Comey kept detailed contemporaneous memos of the one-on-one conversations he had with Trump, which a friend, Columbia Law School professor Daniel Richman, reportedly has turned over to Mueller’s office already. The former FBI director testified last week that he documented those conversations out of concern that the President would “lie” about their interactions.

He also testified that he briefed a number of high-level FBI staff about the contents of the memos so that they could corroborate his accounts. Those individuals, who could serve as fact witnesses for Mueller, include Comey’s chief of staff, Jim Rybecki; then-FBI deputy director Andrew McCabe; general counsel James A. Baker’ and McCabe’s chief counsel. According to Comey, some of those debriefing conversations also included David Bowdich, the FBI’s associate deputy director, and Carl Ghattas, the executive assistant director for the national security branch.

Top intelligence officials

Mueller plans to interview a number of senior intelligence officials, including Director of National Intelligence Dan Coats, National Security Agency head Adm. Mike Rogers, and Rogers’ former deputy, Richard Ledgett, as part of the obstruction investigation, according to the Washington Post.

Shortly after Comey first confirmed that the FBI was investigating possible collusion between Trump campaign staffers and Russian operatives, Trump asked Coats and CIA Director Mike Pompeo to stay behind following a March 22 briefing at the White House, according to the Post. Though Coats later testified he never felt pressured to intervene in the Russia investigation, he reportedly told associates at the time that the President had asked if he could convince Comey to lay off an investigation into Flynn.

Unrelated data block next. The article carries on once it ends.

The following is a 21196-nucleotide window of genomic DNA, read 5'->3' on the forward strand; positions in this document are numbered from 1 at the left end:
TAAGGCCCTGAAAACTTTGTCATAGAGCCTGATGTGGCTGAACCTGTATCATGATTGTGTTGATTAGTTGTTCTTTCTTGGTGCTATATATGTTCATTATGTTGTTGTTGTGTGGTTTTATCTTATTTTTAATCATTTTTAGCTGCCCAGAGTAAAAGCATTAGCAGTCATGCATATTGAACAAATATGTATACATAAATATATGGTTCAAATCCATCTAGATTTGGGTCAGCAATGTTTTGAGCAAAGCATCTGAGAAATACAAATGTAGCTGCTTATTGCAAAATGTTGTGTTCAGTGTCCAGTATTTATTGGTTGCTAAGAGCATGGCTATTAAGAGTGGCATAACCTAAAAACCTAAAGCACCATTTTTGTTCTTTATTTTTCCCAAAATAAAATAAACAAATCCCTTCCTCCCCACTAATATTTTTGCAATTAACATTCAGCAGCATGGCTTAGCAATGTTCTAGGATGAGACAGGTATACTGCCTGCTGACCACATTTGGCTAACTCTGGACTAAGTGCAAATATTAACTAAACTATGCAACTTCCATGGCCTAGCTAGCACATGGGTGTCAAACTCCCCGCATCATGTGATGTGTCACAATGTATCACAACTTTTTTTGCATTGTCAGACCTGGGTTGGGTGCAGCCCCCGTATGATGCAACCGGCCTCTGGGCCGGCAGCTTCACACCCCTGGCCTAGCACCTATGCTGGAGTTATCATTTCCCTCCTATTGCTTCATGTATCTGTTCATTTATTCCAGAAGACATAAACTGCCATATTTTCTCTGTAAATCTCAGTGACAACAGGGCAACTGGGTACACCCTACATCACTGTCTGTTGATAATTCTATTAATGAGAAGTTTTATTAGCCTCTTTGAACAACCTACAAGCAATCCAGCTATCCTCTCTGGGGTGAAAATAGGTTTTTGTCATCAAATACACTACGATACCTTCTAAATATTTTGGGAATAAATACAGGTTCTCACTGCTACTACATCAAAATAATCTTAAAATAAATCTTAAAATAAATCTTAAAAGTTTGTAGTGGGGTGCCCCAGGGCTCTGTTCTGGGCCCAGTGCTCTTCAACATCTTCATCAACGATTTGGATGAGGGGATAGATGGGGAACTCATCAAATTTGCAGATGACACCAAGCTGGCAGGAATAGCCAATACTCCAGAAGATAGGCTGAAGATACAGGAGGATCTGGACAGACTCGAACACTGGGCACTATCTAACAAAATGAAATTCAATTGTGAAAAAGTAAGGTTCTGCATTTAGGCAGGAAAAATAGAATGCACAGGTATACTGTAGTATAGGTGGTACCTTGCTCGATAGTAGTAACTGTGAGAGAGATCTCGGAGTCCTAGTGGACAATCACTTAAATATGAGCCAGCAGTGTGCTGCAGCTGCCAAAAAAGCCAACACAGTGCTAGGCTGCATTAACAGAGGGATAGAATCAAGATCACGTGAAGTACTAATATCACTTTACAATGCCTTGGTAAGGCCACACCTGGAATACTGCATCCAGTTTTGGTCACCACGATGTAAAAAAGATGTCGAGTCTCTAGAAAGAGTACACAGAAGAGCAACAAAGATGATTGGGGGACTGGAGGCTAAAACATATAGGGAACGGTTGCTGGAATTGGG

Days afterward, Trump reportedly called each Coats and Rogers individually to ask that they publicly deny any evidence of collusion—a request they denied.
Ledgett wrote an internal memo documenting Trump’s call with Rogers, according to the Post and the Wall Street Journal. The Journal noted that during that phone conversation, the President cast doubt on the U.S. intelligence community’s assessment that Russia intervened in the 2016 election.

Attendees at Valentine’s Day briefing

While Trump cornered Comey alone on Feb. 14 to discuss the investigation into Flynn, a number of other senior White House officials can speak to the circumstances surrounding that one-on-one conversation. As Comey testified, he, Vice President Mike Pence, CIA Deputy Director Gina Haspel, Attorney General Jeff Sessions, National Counterterrorism Center Director Nick Rasmussen, Homeland Security Secretary John Kelly, and Jared Kushner, Trump’s son-in-law and senior adviser, were all present for a counterterrorism briefing.

Comey testified that when Trump asked him to stay behind afterwards, Sessions and Kushner dawdled.

“My sense was the attorney general knew he shouldn’t be leaving which is why he was lingering,” he said. “I don’t know Mr. Kushner well but I think he picked up on the same thing.”

Trump’s chief of staff, Reince Priebus, also poked his head into the room at one point, according to Comey, before the President waved him away.

Mueller will likely be interested in asking these individuals whether Trump mentioned the Flynn investigation before, during or after that meeting, as well as asking them if they had any insight into why he asked Comey to speak with him alone, legal experts said.

“The particular story with Sessions and Kushner being sent out has to be confirmed by them,” David Golove, a constitutional law expert at New York University, told TPM.